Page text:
Shuttleworth & Company 
Investment Advisors

 

F.A.Q.

What is a fiduciary?

Fiduciary comes from the Latin word for confidence, trust. A fiduciary must act for the benefit of the person to whom he owes a fiduciary duty, to the exclusion of any contrary interest. This simply means that a fiduciary is always required to put their client’s interests first and expose all conflicts of interest to the client. It is one of the most important issues a person needs to consider when they are looking for investment advice. The concept is not difficult, but one that many financial professionals are reluctant to talk about with their clients.
 
These “financial professionals” such as stock brokers, registered representatives, and insurance professionals do not have a fiduciary duty to their clients. They are generally held to the standard called “suitability.” They are only required to have a reasonable basis for believing that an investment meets a client’s needs and objectives. They are also permitted to choose an investment that will earn them a higher commission, but not necessarily be the best choice for their client. Clearly suitability is a much lower standard than “best interest of the client.”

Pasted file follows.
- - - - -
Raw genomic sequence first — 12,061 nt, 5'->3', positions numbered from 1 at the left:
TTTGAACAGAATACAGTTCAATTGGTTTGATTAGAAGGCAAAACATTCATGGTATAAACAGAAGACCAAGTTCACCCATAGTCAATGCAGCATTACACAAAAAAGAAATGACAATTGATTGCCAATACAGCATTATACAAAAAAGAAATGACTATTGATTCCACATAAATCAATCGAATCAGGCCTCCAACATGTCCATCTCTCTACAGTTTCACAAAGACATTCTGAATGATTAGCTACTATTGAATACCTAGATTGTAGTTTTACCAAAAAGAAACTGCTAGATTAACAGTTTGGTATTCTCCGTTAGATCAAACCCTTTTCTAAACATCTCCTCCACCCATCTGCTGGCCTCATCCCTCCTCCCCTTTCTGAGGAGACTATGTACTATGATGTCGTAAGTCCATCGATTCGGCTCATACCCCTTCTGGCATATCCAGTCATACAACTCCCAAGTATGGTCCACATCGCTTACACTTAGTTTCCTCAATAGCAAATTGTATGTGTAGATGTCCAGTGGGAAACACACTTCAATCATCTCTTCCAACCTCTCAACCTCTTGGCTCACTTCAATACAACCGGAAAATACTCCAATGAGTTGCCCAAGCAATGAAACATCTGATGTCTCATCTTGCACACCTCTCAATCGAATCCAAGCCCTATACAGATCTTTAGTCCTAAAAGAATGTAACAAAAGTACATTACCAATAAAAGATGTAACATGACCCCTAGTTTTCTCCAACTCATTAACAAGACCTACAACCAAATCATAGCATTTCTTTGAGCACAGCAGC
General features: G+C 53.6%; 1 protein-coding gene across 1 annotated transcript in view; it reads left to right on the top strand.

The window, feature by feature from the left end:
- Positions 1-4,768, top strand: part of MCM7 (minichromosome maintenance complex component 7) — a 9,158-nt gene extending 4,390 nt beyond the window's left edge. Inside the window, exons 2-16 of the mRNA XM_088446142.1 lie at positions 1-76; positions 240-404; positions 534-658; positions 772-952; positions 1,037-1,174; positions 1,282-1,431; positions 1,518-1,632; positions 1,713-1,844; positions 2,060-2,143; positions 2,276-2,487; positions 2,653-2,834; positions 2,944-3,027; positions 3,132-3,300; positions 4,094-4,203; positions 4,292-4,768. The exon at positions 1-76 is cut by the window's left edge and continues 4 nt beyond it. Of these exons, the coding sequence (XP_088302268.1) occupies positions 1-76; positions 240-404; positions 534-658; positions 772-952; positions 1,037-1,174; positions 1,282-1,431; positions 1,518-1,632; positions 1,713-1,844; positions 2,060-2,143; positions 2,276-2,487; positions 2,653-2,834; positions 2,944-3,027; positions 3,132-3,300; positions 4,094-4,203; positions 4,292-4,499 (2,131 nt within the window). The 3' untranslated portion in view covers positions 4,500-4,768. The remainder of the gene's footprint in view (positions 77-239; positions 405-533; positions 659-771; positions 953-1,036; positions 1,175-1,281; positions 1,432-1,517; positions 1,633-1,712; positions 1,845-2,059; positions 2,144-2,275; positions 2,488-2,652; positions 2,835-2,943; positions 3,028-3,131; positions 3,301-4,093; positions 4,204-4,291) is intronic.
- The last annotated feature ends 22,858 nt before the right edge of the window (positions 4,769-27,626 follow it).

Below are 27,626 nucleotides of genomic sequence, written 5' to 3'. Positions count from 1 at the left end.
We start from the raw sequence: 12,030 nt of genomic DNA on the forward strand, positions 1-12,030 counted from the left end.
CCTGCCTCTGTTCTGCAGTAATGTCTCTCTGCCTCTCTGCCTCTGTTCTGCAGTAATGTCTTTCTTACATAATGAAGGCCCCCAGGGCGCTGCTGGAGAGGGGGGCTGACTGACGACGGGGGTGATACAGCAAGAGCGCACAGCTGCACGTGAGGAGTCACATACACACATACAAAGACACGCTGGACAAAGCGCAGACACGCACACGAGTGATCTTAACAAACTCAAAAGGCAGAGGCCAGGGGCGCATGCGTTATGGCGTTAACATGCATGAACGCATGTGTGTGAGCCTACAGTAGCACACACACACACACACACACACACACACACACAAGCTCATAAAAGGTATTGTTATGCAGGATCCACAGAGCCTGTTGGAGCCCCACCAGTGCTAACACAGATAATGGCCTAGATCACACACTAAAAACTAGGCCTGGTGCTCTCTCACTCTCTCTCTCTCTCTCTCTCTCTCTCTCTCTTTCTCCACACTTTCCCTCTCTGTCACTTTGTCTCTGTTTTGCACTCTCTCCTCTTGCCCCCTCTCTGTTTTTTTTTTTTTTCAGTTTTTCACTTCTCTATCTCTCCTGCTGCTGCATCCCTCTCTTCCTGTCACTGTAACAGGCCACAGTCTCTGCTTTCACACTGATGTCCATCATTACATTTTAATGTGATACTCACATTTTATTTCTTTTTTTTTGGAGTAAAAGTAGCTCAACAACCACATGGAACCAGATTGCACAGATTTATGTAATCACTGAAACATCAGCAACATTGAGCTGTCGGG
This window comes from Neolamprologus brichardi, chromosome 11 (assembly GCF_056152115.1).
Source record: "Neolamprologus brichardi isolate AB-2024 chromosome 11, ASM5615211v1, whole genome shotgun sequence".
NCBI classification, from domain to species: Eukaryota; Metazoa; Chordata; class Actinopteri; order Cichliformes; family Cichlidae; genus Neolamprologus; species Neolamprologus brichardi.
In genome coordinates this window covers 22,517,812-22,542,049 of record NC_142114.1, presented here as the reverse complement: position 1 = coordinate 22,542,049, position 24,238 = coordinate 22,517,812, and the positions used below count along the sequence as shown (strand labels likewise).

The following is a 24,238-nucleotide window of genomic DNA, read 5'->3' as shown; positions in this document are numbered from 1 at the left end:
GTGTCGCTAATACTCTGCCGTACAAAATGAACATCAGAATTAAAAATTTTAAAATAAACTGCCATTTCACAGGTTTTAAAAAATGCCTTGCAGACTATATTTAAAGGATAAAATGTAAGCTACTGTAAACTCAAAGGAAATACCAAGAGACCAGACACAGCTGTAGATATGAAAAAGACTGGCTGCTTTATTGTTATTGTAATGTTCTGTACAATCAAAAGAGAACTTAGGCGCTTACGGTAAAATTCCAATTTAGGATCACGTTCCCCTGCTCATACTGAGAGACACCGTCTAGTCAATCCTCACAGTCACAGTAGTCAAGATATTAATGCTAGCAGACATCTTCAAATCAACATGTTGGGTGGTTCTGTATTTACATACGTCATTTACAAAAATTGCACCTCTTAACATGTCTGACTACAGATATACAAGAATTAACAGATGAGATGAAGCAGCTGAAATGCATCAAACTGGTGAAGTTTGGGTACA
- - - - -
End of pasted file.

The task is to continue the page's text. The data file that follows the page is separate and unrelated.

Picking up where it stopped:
SCO does not take custody or have direct access to any client investments. An independent third party such as a brokerage firm or bank trust department will always safeguard a client's assets. No client will ever be asked for cash or to write a check to SCO. We assist clients with opening an institutional account with a trusted broker such as Charles Schwab, and then manage the investments placed into that account. Only the client can authorize the withdrawal of money from that account. SCO is a fiduciary to its clients. You will be confident that we will always act in your best interest.
 
What is a fee-only financial advisor?

There are two typical ways that financial advisors are compensated “fee-only” and “commission”. Fee-only simply means that all of an advisor’s compensation is received from the client, and none is paid by commissions from product sales. Advisors that are fee-only are typically compensated through a combination of hourly fees, financial planning fees, and asset management fees. Commission-based advisors receive commissions from financial companies for selling investments (such as mutual funds) and insurance products (such as variable annuities) to their clients.
 
Why is choosing a fee-only advisor important?
 
The difference is “objectivity”. Commission-based products lead to an inherent conflict of interest between advisor and client. We have all read horror stories about advisors that churn client accounts or sell clients the products that pay the highest commissions, not the products that are best for clients. Because fee-only advisors receive no commissions of any kind, we have no incentive to use products that are not in our clients’ best interest, or to recommend a product or service that our clients don’t need.


Glossary of Investment Terms